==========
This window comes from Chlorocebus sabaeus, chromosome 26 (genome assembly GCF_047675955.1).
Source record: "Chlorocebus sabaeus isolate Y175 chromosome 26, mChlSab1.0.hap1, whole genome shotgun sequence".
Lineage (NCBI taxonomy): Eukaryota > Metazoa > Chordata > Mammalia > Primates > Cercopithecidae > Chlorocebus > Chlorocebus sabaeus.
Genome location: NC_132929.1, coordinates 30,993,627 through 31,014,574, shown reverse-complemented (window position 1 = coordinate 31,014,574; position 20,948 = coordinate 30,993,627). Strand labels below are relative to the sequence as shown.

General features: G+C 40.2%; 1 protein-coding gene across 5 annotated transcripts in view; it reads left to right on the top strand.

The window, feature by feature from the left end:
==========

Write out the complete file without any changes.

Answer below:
This window comes from Chlorocebus sabaeus, chromosome 26 (genome assembly GCF_047675955.1).
Source record: "Chlorocebus sabaeus isolate Y175 chromosome 26, mChlSab1.0.hap1, whole genome shotgun sequence".
Lineage (NCBI taxonomy): Eukaryota > Metazoa > Chordata > Mammalia > Primates > Cercopithecidae > Chlorocebus > Chlorocebus sabaeus.
Genome location: NC_132929.1, coordinates 30,993,627 through 31,014,574, shown reverse-complemented (window position 1 = coordinate 31,014,574; position 20,948 = coordinate 30,993,627). Strand labels below are relative to the sequence as shown.

General features: G+C 40.2%; 1 protein-coding gene across 5 annotated transcripts in view; it reads left to right on the top strand.

The window, feature by feature from the left end: